National Aesthetician Day

Aesthetics is derived from the Greek word aesthetikos (ασθητικός), which translates into “perceptible to the senses.” An esthetician is someone who offers skin care services.

Historically, skin care and grooming were practiced less for attractiveness and more for self-preservation. Aesthetics can be traced back as early as Greek and Egyptian times, when they used cosmetics to enhance ones beauty

Aesthetics is a branch of philosophy dealing with the nature of beauty, taste and art, while creating an appreciation of beauty.  It can also be identified in scientific terms, as being a study of sensory or sensory emotional values, or more commonly referred to as sentiment, taste, and judgment.

Scholars in the cosmetic field define the industry as a critical reflection of culture, art, and nature.

The Egyptian culture, when pertaining to beauty, was also defined by their attention to cleanliness through proper skin care techniques. Cleopatra is widely known for her skin care regimens and other anti-aging methods, including bathing in sour milk which is high in lactic acid. Even by today’s standards this is a favorable skin exfoliation procedure.

Ancient Greek athletes would bathe in olive oil to make their skin more resistant to the sun’s rays, preventing sunburn. Ancient Romans introduced shaving methods that are still the most common of practices today when it comes to plucking hair and using depilatory creams. Both men and women favored skin free of hair.  Since Rome was in a water-rich environment, they were able to take lots of baths and use soaps not common to other regions, thus allowing them to lather and cleanse their skin on a more regular basis.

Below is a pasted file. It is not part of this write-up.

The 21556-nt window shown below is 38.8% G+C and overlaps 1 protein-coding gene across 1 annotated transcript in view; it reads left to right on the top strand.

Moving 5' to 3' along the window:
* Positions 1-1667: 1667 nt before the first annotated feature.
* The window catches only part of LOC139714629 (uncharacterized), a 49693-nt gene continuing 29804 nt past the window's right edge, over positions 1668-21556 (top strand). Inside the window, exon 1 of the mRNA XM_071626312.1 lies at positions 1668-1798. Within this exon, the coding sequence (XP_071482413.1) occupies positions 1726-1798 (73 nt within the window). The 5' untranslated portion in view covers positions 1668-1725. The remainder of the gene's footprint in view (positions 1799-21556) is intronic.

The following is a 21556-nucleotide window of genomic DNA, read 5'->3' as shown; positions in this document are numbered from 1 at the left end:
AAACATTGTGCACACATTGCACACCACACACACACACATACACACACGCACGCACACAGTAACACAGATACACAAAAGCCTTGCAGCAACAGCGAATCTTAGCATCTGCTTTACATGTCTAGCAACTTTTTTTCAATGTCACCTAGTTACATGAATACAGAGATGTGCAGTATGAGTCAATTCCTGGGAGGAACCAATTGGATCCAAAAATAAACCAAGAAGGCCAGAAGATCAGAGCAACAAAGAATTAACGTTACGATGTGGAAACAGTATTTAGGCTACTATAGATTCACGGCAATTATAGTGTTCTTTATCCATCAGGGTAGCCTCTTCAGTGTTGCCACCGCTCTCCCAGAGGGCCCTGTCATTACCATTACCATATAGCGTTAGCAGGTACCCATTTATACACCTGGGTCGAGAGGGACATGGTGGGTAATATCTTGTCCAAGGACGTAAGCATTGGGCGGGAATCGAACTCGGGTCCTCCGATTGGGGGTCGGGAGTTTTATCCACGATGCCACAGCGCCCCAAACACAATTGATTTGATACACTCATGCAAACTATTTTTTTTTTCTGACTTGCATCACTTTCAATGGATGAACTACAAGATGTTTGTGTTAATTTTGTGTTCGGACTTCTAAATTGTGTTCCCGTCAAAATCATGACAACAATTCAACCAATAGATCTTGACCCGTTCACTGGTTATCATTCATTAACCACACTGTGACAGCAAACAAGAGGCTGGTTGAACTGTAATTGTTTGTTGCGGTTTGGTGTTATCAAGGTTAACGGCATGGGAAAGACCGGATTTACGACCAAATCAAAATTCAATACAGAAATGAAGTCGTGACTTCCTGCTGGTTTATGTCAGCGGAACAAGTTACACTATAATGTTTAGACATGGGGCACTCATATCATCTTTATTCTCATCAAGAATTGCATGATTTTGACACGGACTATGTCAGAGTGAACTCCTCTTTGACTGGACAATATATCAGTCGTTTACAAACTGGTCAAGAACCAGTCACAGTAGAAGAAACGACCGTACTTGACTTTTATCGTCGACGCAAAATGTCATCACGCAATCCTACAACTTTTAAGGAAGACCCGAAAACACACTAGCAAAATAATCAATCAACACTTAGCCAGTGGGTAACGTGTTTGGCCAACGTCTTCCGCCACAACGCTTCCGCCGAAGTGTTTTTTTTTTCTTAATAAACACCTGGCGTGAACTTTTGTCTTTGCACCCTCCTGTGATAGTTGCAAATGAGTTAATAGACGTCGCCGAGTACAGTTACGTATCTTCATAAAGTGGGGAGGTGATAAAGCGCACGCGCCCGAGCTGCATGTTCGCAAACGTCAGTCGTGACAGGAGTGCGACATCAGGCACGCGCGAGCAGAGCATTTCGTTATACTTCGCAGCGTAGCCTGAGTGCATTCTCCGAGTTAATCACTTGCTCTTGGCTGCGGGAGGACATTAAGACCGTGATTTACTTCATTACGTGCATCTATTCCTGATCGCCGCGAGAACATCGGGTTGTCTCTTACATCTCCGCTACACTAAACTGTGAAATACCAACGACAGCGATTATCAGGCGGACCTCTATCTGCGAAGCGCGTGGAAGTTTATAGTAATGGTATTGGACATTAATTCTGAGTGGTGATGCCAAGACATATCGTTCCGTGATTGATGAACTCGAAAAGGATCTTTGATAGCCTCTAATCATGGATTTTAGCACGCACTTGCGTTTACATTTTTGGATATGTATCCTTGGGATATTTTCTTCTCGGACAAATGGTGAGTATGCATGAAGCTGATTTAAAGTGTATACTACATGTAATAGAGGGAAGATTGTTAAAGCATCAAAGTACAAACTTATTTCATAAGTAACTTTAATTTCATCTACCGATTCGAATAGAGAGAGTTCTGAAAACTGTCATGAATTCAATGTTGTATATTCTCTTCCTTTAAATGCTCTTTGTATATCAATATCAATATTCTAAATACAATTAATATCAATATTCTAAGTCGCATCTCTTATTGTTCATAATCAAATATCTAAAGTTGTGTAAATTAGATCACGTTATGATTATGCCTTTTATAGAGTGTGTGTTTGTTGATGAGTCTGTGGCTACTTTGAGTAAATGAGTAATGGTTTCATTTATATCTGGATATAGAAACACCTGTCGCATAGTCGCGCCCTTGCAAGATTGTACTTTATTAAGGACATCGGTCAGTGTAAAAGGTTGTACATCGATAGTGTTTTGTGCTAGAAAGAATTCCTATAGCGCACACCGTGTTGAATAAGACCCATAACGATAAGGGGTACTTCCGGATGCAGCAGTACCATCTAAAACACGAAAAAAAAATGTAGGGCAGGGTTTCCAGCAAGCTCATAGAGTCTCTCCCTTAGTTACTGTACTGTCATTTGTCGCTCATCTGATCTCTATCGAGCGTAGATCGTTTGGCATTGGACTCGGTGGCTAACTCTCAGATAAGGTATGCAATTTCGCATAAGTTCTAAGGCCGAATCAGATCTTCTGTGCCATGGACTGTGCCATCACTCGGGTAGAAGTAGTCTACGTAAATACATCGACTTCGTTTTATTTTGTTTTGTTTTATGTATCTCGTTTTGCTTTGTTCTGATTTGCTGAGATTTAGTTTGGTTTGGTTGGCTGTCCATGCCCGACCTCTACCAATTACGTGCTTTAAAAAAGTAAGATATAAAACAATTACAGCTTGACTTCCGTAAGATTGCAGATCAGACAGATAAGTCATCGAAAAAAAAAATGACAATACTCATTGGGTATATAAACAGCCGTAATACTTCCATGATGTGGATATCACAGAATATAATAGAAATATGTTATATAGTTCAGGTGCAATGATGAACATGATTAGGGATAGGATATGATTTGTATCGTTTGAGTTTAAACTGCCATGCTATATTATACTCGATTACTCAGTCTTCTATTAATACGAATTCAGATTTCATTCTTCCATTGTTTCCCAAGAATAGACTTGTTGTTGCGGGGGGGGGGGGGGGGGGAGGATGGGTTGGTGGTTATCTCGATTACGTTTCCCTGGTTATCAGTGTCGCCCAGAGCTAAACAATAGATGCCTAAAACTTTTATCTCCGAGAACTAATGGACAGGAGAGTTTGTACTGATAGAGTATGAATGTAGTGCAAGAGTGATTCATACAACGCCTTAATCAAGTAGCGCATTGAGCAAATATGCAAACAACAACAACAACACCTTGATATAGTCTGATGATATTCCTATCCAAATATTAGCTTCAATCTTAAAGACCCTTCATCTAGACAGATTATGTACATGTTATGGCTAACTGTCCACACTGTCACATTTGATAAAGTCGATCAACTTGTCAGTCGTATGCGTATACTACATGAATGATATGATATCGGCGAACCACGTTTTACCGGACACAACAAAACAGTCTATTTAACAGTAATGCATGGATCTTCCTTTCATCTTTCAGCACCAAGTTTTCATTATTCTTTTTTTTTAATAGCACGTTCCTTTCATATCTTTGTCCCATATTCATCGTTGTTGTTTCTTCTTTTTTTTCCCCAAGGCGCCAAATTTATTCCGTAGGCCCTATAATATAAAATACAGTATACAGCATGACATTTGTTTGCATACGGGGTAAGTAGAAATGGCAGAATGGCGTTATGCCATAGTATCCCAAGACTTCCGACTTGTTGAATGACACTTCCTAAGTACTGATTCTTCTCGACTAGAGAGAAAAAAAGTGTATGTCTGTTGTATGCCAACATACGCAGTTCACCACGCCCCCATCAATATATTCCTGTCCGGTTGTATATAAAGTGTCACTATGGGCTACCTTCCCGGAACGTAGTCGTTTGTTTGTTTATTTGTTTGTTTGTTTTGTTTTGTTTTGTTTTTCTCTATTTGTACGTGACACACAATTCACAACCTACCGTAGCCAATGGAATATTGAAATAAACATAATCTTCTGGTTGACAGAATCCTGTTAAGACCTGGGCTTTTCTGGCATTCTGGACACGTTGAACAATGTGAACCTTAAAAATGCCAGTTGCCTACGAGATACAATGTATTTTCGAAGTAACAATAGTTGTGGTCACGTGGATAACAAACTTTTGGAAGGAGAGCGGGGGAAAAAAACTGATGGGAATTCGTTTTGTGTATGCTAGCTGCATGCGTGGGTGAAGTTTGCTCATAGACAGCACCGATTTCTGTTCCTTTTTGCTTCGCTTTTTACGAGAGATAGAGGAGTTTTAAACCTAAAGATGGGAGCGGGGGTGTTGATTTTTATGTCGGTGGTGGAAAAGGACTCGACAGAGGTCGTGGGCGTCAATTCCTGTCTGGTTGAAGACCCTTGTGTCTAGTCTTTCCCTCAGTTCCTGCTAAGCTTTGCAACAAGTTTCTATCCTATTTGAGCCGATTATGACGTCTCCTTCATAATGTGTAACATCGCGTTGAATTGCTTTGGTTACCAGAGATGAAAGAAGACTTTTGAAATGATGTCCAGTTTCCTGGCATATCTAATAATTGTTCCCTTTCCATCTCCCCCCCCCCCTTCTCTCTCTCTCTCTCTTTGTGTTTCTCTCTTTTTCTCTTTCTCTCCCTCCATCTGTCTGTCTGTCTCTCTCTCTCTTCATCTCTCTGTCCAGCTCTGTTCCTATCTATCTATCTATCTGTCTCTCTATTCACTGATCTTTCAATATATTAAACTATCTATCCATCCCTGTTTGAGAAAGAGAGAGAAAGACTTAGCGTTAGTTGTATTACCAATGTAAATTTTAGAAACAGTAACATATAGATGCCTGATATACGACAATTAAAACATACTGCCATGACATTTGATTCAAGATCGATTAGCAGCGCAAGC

Europeans were known for covering their body odors by using perfume, and women in the Middle Ages would bathe in wine so that they could retain their smooth and silky skin. These habits were not necessarily for body cleansing, and sadly, poor sanitation created medical issues within this era.  People from this culture suffered from a number of hygiene related diseases and illnesses.

The “art” of aesthetics, when it comes to the beautification of one’s skin, can include performing cosmetic skin care treatments such as:

The latter procedures require advanced degrees in nursing or medicine, but when the practice is limited to the outer layer of skin (epidermis), the field of aesthetics opens up to a wider range of professions.  Whether one spells it aesthetics or esthetics the vocations is ever expanding, and those gifted with this artistic talent are more in demand than ever.

Today, we at Refine Medical Aesthetics give a shoutout to our colleagues, associates, and partners who strive to bring out the beauty in all of us everyday!

Author
Peter Grondziowski, MD Peter is the physician owner of Refine Medical Aesthetics. With more than 25 years of specialty medical experience, he has blended personal and artistic approaches with the latest technologies to offer a unique experience for people looking to "refine" their appearance. We all possess perfection within ourselves. It is his mission to make Refine Medical Aesthetics an ideal respite where one can improve upon the gifts we already enjoy.

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